Disabled University Lecturer Continues Campaigning
Frank Adams, 50 from Holmfirth near Huddersfield who lives with severely restricted mobility, has continued to campaign and educate academic and non-academics about disability, thanks to a remarkable drive-from-wheelchair Sirus car.
The majority of his career has been focused on improving accessibility for people living with disabilities. He was diagnosed with Polio at a young age however this condition and its serious after effects, have not held Frank back from successfully completing many achievements. These have included working for his local authority as its Specialist Mobility and Access Officer; establishing a new Disabled Living Centre, Shopmobility scheme; managing a Disabled Information Advice Line; through to his current voluntary campaigning and position at Huddersfield University.
Frank is a key member of the educational team within the Health and Human Science Department where he lectures to students training to become Occupational Therapists, Nurses, Physiotherapists and paediatric consultants. His unique knowledge of disability, both in terms of living with a condition and wider accessibility and inclusion issues, is invaluable to these academics – only made available by Frank’s ability to drive independently.
Desire to be independent
Despite being unable to stand or walk and using a powered wheelchair to remain mobile, Frank is still able to drive to the University on his own, in his wheelchair, thanks to an innovative ‘i-Can’ converted car built by Sirus Automotive. Sirus is a leading car conversion company that re-engineers many types of vehicle, including the Volkswagen Caddy, so that a wheelchair user can drive it without the assistance of a carer or relative. The Caddy based ‘i-Can’ as owned by Frank, allows the driver to enter the vehicle via a rear ramp, position their manual or powered wheelchair in the driving position and then operate the car with hand controls.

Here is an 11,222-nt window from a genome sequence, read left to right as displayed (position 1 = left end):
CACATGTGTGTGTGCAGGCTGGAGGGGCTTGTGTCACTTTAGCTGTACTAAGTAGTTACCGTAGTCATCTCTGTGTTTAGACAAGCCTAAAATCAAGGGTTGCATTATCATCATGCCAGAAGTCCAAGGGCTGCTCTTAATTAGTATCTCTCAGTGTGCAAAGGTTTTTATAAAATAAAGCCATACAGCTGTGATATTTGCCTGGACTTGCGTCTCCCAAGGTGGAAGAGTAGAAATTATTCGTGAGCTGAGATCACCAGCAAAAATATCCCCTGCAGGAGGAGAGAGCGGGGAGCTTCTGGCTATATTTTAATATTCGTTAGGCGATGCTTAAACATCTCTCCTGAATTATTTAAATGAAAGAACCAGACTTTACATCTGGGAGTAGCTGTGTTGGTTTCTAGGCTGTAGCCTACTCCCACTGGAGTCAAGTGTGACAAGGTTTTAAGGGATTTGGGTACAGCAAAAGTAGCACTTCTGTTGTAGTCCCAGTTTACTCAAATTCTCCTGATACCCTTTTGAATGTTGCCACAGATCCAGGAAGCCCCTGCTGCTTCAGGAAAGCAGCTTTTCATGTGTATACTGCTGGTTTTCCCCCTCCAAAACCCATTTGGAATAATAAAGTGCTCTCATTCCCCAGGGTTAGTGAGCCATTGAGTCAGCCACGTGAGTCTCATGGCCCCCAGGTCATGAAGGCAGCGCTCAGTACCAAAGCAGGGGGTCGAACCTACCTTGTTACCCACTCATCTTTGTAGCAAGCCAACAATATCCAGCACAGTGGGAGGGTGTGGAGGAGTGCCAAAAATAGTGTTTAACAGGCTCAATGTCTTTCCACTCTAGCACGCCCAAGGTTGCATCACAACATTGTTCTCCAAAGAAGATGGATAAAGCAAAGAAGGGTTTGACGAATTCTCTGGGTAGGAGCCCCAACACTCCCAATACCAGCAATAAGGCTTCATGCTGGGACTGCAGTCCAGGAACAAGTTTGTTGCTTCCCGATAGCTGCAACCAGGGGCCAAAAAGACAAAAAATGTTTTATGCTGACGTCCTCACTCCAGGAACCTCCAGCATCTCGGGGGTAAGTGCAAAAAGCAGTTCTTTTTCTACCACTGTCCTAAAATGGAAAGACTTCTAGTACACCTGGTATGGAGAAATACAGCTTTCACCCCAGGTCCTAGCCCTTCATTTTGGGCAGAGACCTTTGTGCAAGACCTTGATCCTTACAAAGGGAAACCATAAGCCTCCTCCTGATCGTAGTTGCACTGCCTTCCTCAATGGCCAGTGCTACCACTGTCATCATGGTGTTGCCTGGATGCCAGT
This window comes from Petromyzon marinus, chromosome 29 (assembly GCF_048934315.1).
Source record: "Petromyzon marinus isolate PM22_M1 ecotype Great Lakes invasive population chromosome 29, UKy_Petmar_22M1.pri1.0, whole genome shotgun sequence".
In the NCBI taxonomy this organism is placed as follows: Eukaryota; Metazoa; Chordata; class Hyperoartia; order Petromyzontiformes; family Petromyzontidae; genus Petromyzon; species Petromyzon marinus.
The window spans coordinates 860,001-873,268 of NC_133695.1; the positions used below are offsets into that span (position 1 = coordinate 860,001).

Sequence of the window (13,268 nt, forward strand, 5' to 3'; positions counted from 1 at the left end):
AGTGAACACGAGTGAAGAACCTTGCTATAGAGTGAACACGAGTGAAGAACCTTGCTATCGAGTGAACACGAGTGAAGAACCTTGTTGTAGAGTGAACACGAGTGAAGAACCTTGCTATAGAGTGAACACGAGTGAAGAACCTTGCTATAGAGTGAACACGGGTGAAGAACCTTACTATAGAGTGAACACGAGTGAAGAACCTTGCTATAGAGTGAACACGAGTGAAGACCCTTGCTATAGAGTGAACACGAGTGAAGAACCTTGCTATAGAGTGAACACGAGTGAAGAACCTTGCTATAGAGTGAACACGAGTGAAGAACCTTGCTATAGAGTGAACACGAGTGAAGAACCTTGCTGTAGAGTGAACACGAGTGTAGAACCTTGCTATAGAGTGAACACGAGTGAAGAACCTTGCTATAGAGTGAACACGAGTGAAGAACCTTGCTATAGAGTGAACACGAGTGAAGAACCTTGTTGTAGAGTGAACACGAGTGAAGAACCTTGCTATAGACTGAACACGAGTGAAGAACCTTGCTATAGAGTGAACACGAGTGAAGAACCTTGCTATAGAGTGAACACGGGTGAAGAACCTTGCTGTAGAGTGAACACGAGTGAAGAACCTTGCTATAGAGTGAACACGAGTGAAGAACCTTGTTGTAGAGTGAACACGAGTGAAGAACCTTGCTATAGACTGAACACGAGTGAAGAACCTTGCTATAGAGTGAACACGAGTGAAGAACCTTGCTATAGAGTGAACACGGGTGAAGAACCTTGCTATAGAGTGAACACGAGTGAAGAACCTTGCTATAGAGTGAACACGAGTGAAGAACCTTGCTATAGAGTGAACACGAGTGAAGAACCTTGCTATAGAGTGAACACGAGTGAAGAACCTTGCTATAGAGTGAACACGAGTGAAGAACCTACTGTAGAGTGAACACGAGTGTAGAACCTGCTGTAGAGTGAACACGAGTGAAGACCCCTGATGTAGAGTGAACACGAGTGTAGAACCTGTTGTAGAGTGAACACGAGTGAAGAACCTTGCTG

Frank explains: “Living with the effects of Polio has been challenging for me but I have always remained positive. Even when I experiencing a bad fall 10 years ago that resulted in my better leg being broken and the need for a wheelchair, I have always remained optimistic. Saying that, the thought of not being able to drive and losing independence from a practical point of view was a real concern.
Motability Road show since 1983
I first discovered the ‘i-Can’ drive-from-wheelchair car when visiting an exhibition called The Mobility Roadshow. This fascinating national event showcased all the latest product innovations that help individuals like me live an easier life – I enjoyed it that much I have been to every annual Roadshow since it started in 1983! I was eventually made an Ambassador to the show, which was a great honour. Without my Sirus car, I simply could not continue my work at the University as there are no low floor buses or accessible taxis operating in my local area. I am currently campaigning for this to change however improvements for people with disabilities can take some time.”
Importance of the Sirus car
Frank continues: “In addition to my work at the University, I am actively engaged in supporting local GP surgeries, Clinical Commissioning Groups and the Police in terms of reducing disabled hate crime. All this would not be possible without my Sirus car and the Motability scheme. As I decided to take early retirement from my earning career due to my developing condition, my voluntary work since then has been essential in terms of life satisfaction. I have also had the privilege of working for the BBC in a reporting and presenting capacity focused on disability issues and thanks to my Sirus car, I intend to continue my mission to achieve access for all.”